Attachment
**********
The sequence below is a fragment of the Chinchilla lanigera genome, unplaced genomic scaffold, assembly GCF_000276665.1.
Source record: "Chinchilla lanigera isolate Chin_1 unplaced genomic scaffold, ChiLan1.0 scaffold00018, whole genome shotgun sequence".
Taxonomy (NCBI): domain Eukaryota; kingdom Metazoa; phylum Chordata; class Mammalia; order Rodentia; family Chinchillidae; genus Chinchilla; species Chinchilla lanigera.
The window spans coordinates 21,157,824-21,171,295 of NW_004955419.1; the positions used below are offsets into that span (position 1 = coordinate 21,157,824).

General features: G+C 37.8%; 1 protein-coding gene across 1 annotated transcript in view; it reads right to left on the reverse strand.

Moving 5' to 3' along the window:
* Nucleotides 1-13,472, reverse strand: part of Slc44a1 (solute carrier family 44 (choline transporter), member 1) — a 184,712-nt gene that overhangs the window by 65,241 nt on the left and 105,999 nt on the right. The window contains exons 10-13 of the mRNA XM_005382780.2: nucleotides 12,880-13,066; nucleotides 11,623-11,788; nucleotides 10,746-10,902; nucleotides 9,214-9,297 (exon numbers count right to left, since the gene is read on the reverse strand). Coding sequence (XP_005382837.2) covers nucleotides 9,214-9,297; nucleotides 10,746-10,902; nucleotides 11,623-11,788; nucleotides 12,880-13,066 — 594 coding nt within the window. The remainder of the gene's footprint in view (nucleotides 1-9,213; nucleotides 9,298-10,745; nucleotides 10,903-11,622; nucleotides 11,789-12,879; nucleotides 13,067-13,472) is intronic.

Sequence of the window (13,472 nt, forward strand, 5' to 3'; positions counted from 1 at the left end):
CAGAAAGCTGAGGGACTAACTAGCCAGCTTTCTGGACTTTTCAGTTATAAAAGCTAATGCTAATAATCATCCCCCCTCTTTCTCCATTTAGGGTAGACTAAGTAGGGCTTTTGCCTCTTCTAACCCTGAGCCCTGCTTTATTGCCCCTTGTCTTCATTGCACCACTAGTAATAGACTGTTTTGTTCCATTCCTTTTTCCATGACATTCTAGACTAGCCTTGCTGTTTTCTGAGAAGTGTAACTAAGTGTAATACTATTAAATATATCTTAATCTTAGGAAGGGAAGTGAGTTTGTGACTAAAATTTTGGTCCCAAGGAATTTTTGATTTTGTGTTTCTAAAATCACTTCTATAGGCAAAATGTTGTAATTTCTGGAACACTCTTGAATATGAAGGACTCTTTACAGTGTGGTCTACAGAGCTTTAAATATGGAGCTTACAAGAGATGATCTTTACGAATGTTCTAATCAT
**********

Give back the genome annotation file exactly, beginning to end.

The sequence below is a fragment of the Chinchilla lanigera genome, unplaced genomic scaffold, assembly GCF_000276665.1.
Source record: "Chinchilla lanigera isolate Chin_1 unplaced genomic scaffold, ChiLan1.0 scaffold00018, whole genome shotgun sequence".
Taxonomy (NCBI): domain Eukaryota; kingdom Metazoa; phylum Chordata; class Mammalia; order Rodentia; family Chinchillidae; genus Chinchilla; species Chinchilla lanigera.
The window spans coordinates 21,157,824-21,171,295 of NW_004955419.1; the positions used below are offsets into that span (position 1 = coordinate 21,157,824).

General features: G+C 37.8%; 1 protein-coding gene across 1 annotated transcript in view; it reads right to left on the reverse strand.

Moving 5' to 3' along the window:
* Nucleotides 1-13,472, reverse strand: part of Slc44a1 (solute carrier family 44 (choline transporter), member 1) — a 184,712-nt gene that overhangs the window by 65,241 nt on the left and 105,999 nt on the right. The window contains exons 10-13 of the mRNA XM_005382780.2: nucleotides 12,880-13,066; nucleotides 11,623-11,788; nucleotides 10,746-10,902; nucleotides 9,214-9,297 (exon numbers count right to left, since the gene is read on the reverse strand). Coding sequence (XP_005382837.2) covers nucleotides 9,214-9,297; nucleotides 10,746-10,902; nucleotides 11,623-11,788; nucleotides 12,880-13,066 — 594 coding nt within the window. The remainder of the gene's footprint in view (nucleotides 1-9,213; nucleotides 9,298-10,745; nucleotides 10,903-11,622; nucleotides 11,789-12,879; nucleotides 13,067-13,472) is intronic.

Sequence of the window (13,472 nt, forward strand, 5' to 3'; positions counted from 1 at the left end):
CAGAAAGCTGAGGGACTAACTAGCCAGCTTTCTGGACTTTTCAGTTATAAAAGCTAATGCTAATAATCATCCCCCCTCTTTCTCCATTTAGGGTAGACTAAGTAGGGCTTTTGCCTCTTCTAACCCTGAGCCCTGCTTTATTGCCCCTTGTCTTCATTGCACCACTAGTAATAGACTGTTTTGTTCCATTCCTTTTTCCATGACATTCTAGACTAGCCTTGCTGTTTTCTGAGAAGTGTAACTAAGTGTAATACTATTAAATATATCTTAATCTTAGGAAGGGAAGTGAGTTTGTGACTAAAATTTTGGTCCCAAGGAATTTTTGATTTTGTGTTTCTAAAATCACTTCTATAGGCAAAATGTTGTAATTTCTGGAACACTCTTGAATATGAAGGACTCTTTACAGTGTGGTCTACAGAGCTTTAAATATGGAGCTTACAAGAGATGATCTTTACGAATGTTCTAATCAT